Degree Type

Thesis

Date of Award

2010

Degree Name

Master of Science

Department

Food Science and Human Nutrition

First Advisor

Ruth E. Litchfield

Abstract

Background: Health literacy and food perceptions influence health knowledge, behaviors, and subsequent health status. Improving health literacy and modifying food perceptions through social marketing nutrition messaging may prove beneficial, particularly in youth. Presently, schools are sending youth mixed messages. Healthful eating behaviors are taught and promoted in the classroom, but not modeled in the school nutrition environment; items sold in competitive food venues (i.e. vending, ala carte, school stores) are typically energy dense, nutrient poor. Thus, the purpose of this study was to improve student health literacy and food perceptions through social marketing nutrition messaging and improving the quality and composition of items offered in competitive food venues.

Methods: Students completed health literacy (N=255) and food perception assessments (N=253) in fall 2008 and spring 2010. The Newest Vital Sign assessment includes questions about a Nutrition Facts Panel and categorizes individuals into three health literacy categories. The food perceptions assessment consisted of an unstructured line (0-15 cm) gathering students' perceptions on six items typically sold in vending machines, ala carte, and school stores relative to six food attributes (expensive, tastes good, healthy, boosts energy, improves mental performance and improves physical performance). All competitive food venues available to students were inventoried at baseline and endpoint. Intervention schools (n=3) were provided social marketing nutrition messages over the course of the study in addition to training and technical assistance. They were also required to make three changes relative to competitive foods. Each school's Local Wellness Policy was gathered and scored at baseline and endpoint relative to competitive foods guidelines.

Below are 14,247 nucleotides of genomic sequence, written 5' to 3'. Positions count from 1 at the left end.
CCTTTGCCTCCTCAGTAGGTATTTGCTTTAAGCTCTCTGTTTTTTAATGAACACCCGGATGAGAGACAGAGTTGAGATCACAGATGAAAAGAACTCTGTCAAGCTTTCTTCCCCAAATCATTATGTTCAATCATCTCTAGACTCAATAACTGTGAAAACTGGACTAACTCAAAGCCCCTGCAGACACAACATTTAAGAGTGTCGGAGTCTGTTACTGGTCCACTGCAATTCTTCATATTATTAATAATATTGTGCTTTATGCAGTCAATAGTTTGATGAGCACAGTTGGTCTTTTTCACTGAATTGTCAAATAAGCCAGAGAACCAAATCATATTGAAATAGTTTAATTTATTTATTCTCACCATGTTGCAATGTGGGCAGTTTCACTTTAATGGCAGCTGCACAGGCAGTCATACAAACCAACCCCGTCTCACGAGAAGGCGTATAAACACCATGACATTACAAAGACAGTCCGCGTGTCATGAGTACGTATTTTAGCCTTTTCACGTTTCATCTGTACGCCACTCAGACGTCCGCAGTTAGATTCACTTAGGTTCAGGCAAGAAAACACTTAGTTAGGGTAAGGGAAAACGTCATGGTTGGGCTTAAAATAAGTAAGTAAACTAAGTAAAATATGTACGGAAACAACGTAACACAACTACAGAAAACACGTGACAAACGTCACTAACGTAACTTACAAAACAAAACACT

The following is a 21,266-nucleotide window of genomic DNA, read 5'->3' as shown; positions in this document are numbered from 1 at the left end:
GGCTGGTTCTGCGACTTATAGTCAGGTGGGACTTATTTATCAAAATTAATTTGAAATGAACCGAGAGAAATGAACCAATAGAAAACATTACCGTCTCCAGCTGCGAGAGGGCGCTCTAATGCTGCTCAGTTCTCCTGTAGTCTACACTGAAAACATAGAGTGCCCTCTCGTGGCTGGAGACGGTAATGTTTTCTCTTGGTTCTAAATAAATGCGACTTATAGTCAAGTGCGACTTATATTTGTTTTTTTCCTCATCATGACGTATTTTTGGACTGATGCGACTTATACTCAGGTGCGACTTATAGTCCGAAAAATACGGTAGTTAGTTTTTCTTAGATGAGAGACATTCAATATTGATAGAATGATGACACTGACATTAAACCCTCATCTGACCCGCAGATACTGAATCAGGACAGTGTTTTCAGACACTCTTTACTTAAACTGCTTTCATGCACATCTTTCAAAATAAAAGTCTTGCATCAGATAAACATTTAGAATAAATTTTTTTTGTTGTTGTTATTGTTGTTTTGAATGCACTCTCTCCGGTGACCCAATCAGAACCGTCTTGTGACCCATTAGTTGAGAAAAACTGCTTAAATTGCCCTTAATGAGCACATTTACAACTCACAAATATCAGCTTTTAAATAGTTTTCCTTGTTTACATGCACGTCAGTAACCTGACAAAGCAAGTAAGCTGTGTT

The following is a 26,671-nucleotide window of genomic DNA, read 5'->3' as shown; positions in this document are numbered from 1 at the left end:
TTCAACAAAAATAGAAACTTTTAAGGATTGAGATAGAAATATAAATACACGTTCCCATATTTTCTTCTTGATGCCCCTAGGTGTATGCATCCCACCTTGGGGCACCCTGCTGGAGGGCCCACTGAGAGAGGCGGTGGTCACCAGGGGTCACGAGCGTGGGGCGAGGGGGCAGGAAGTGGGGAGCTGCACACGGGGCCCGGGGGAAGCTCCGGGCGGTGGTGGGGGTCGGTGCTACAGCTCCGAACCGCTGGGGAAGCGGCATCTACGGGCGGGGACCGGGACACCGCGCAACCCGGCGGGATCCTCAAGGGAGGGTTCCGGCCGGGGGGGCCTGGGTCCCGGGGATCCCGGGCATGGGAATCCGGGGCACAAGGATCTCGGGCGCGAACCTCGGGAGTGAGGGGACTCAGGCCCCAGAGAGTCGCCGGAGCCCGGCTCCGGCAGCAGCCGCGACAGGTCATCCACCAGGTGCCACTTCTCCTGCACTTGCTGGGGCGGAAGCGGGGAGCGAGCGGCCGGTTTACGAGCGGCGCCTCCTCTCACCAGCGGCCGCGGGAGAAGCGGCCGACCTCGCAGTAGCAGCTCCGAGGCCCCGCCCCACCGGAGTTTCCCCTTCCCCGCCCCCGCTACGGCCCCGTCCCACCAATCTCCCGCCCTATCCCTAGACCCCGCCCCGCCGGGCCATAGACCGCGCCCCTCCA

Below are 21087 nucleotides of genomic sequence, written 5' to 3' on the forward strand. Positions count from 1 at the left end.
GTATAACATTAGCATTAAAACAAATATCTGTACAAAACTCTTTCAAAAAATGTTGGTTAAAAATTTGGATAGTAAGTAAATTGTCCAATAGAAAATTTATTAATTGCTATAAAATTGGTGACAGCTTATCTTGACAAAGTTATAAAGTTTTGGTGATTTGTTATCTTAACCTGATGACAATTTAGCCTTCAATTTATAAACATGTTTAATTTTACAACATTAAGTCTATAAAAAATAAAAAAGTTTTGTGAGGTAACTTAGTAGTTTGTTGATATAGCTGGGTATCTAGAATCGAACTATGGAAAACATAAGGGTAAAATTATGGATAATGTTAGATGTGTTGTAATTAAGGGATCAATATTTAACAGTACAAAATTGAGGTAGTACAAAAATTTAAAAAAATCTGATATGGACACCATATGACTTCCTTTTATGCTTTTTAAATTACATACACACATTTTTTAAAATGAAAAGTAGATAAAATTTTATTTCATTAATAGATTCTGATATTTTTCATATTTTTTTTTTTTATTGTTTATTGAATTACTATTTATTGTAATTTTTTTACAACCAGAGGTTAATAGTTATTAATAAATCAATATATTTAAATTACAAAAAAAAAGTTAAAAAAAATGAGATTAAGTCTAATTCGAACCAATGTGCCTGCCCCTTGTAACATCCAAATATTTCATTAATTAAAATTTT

Results: Few changes were seen from the intervention, indicating health literacy, food perceptions and competitive foods are difficult to change. Taste was identified as a potent motivator in student food selection, while nutrition was a low motivator. Local Wellness Policies did not change over the course of the study and did not reveal any significant relationships with the data. Lastly, gender appears to play an important role in food perceptions.

Conclusions: Foodservice directors should focus on taste in marketing `healthy' items to adolescents and less on nutrition. Free taste-testing of `healthy' items in the cafeteria will likely influence students' perception and is encouraged. A focus for competitive food venues should be incorporating novel, `healthy' options rather than solely focusing on removing `unhealthy' items. School nutrition professionals should also consider gender differences to create more effective gender-specific marketing of nutrition programs. Finally, school foodservice directors have an important role to ensure their school's nutrition guidelines are rigorous and adequately implemented.

DOI

https://doi.org/10.31274/etd-180810-778

Copyright Owner

Amber Ann Appleton

Language

en

Date Available

2012-04-30

File Format

application/pdf

File Size

180 pages

Included in

Nutrition Commons

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